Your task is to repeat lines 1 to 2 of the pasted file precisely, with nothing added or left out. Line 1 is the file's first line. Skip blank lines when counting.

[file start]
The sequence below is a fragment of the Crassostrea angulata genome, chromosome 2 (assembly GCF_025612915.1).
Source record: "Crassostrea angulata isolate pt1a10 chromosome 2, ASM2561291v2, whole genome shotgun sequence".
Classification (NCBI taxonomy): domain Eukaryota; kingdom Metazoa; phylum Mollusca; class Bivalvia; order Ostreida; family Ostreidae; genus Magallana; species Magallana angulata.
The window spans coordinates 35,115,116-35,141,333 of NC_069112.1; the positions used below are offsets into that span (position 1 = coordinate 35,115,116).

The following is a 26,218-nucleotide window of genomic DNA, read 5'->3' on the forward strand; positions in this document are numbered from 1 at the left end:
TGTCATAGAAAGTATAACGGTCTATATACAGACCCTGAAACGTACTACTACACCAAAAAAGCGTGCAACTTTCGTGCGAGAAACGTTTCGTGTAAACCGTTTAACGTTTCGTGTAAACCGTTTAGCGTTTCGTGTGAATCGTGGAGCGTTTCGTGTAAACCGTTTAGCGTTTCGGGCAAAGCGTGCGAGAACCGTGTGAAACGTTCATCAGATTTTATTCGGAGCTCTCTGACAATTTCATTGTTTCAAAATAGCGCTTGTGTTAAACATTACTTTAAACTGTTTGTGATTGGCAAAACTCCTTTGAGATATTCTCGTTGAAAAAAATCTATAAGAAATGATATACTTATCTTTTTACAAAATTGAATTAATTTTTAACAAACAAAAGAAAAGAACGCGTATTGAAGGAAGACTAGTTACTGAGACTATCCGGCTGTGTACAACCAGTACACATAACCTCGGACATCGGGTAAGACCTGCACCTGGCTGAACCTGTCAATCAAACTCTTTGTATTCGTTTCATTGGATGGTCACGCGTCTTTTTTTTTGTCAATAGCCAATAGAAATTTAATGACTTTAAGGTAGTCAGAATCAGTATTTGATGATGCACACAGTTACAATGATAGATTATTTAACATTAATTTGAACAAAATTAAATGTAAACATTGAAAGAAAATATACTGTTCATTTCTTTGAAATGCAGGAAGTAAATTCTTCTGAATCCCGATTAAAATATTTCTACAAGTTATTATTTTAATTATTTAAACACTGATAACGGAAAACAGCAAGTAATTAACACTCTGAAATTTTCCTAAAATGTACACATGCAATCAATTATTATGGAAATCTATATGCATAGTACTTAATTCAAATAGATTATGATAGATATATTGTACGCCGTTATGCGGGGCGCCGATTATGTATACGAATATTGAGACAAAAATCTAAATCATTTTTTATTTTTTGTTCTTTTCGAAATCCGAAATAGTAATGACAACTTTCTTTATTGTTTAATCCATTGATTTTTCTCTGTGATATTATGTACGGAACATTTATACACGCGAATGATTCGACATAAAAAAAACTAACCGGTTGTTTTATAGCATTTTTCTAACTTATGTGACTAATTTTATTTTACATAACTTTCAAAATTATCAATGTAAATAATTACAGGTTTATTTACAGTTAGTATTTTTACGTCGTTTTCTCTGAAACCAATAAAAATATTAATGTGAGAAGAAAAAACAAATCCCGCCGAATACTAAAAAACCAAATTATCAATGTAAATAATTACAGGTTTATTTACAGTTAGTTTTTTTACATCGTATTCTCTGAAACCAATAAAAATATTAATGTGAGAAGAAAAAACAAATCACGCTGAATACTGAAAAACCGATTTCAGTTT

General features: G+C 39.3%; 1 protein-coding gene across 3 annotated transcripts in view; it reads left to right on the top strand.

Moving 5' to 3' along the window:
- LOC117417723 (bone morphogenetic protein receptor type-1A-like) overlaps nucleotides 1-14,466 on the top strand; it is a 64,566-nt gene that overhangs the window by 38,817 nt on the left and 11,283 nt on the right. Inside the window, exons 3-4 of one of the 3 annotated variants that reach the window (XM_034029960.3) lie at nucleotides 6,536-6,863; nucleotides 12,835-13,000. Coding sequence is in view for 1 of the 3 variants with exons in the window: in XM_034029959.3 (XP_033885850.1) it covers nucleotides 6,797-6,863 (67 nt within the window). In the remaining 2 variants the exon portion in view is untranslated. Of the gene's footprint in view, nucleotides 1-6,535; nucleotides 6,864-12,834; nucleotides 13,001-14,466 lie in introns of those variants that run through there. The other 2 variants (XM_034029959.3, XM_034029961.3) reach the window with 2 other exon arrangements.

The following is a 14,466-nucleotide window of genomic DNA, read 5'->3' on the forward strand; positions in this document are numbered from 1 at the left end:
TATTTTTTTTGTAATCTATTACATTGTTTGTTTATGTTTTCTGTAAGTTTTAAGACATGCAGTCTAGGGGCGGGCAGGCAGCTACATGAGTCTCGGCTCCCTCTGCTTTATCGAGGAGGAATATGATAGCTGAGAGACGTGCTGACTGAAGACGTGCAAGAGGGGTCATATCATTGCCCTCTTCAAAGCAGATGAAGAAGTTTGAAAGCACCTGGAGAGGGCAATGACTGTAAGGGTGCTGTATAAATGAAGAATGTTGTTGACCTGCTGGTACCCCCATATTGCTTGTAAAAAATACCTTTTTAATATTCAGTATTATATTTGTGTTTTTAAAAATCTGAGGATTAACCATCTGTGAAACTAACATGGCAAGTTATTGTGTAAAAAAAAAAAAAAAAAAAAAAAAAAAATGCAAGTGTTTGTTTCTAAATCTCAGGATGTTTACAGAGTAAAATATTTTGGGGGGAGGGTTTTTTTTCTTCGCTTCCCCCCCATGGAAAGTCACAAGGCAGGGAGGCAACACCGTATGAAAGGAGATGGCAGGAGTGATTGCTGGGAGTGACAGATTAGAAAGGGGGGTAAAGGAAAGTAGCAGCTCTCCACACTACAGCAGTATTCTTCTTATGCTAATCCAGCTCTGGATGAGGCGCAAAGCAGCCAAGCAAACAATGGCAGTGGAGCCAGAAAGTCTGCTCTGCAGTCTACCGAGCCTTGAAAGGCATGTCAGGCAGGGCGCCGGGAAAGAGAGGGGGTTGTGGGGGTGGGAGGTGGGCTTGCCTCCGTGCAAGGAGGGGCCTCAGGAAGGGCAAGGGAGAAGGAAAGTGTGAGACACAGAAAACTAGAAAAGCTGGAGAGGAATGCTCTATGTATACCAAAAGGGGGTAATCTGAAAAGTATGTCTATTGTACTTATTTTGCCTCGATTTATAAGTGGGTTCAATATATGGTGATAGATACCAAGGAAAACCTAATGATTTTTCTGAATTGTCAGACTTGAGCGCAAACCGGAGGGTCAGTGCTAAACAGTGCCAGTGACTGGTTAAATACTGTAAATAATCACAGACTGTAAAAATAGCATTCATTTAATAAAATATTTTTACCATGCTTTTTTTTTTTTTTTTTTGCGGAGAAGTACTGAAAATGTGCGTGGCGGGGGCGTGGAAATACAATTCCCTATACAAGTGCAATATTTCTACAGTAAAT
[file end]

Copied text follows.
The sequence below is a fragment of the Crassostrea angulata genome, chromosome 2 (assembly GCF_025612915.1).
Source record: "Crassostrea angulata isolate pt1a10 chromosome 2, ASM2561291v2, whole genome shotgun sequence".